The Foundation has a very long history, dating back to the year 1579, of assisting with the education of young people. It was originally founded by a gift by a Guildford clothier, Thomas Baker, who was also Mayor of Guildford in 1565, 1575 and 1580.
Maurice Abbot was also in the cloth industry at the time in Guildford, and his son was George Abbot, born in 1562 and educated at the Royal Grammar School. He went on to become Archbishop of Canterbury between 1611 and 1633, and was also one of the translators of the King James Version of the Bible. His name is commemorated by several buildings in Guildford.
Until the early 1930s, there was a school in Guildford called Archbishop Abbot’s School. This was the school founded by Mr. Baker at the Rye Market House. Mr Baker built his school adjoining Holy Trinity churchyard with the intention that its future income be used to teach 30 poor men’s sons until they should be fit to attend grammar school or be bound apprentice.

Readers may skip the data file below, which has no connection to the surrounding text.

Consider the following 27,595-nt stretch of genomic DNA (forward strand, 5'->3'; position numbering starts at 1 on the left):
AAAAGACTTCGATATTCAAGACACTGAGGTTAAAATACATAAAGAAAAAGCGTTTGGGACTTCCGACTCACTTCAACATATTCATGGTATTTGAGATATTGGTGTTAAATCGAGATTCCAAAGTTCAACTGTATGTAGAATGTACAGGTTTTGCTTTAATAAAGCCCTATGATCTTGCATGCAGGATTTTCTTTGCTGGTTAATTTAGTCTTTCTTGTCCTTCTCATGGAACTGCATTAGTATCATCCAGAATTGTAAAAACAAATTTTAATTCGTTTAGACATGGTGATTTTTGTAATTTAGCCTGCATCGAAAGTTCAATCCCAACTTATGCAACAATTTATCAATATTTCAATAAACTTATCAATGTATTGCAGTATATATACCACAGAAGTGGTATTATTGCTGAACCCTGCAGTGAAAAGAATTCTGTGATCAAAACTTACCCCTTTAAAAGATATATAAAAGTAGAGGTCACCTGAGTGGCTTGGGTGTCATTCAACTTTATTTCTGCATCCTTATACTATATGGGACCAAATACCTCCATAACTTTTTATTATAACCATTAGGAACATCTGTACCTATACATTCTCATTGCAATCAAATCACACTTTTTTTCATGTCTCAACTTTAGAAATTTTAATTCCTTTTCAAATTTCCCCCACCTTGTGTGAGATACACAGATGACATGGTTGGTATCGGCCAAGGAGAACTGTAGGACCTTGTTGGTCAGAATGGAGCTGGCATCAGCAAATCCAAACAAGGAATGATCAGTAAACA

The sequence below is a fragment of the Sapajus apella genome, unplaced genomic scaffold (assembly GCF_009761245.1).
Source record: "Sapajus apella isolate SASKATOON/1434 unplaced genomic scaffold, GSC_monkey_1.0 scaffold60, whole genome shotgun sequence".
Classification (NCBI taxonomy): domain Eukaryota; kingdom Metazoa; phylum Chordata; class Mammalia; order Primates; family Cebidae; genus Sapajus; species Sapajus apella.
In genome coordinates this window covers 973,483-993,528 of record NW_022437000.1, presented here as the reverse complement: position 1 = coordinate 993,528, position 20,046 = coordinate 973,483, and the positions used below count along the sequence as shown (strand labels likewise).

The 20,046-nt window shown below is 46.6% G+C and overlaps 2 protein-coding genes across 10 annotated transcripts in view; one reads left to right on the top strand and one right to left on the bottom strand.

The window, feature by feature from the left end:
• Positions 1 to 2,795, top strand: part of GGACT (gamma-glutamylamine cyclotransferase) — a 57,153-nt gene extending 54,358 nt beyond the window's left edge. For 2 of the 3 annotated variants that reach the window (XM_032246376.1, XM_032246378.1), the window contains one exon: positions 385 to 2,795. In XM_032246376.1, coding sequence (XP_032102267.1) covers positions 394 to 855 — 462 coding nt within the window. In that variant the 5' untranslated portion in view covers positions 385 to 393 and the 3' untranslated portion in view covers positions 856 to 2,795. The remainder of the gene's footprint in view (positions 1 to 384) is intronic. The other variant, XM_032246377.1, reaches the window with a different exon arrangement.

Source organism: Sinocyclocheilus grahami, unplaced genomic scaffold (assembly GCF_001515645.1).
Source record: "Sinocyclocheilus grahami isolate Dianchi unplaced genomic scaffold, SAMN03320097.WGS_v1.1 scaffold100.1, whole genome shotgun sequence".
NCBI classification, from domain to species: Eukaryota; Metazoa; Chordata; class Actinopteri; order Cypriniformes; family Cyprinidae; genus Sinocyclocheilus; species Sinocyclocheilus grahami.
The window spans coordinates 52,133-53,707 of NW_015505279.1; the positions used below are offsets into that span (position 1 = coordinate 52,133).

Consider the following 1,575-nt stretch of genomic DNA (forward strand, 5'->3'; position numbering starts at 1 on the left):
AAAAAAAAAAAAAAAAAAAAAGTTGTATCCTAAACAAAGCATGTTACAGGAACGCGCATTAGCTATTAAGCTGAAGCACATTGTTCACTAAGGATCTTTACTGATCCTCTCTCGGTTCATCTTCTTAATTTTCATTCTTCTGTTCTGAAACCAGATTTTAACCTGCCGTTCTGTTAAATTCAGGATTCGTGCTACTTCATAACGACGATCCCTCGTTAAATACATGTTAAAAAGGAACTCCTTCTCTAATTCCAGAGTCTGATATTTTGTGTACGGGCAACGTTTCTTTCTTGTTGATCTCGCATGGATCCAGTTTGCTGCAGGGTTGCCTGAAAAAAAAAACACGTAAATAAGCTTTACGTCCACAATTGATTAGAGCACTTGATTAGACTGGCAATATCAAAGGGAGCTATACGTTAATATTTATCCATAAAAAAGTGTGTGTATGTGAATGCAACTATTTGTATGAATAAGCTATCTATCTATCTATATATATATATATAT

His school merged with the Royal Grammar School in 1933, but the remnant of its Endowment, previously regulated by an Order of the Court of Chancery in 1855, was re-ordered into the existing Foundation by a scheme of the Board of Education of the Government of the time on 20th April 1933.
The rules of the Foundation were established then, and have been varied from time to time by Orders of the Charity Commission.
There are 7 trustees, three being appointed by the Bishop, Surrey County Council and Guildford Borough Council, and the remaining 4 being appointed by the trustees themselves.
The investments representing the endowment produce an annual income, which the trustees aim to spend, after expenses, in making grants to young people aged between 11 and 28, who are in financial need, towards the furtherance of their education.”Education” includes furtherance of a career by apprenticeships.
There is a residence qualification, too, or one of attendance at schools in Guildford or most of the Waverley Council areas.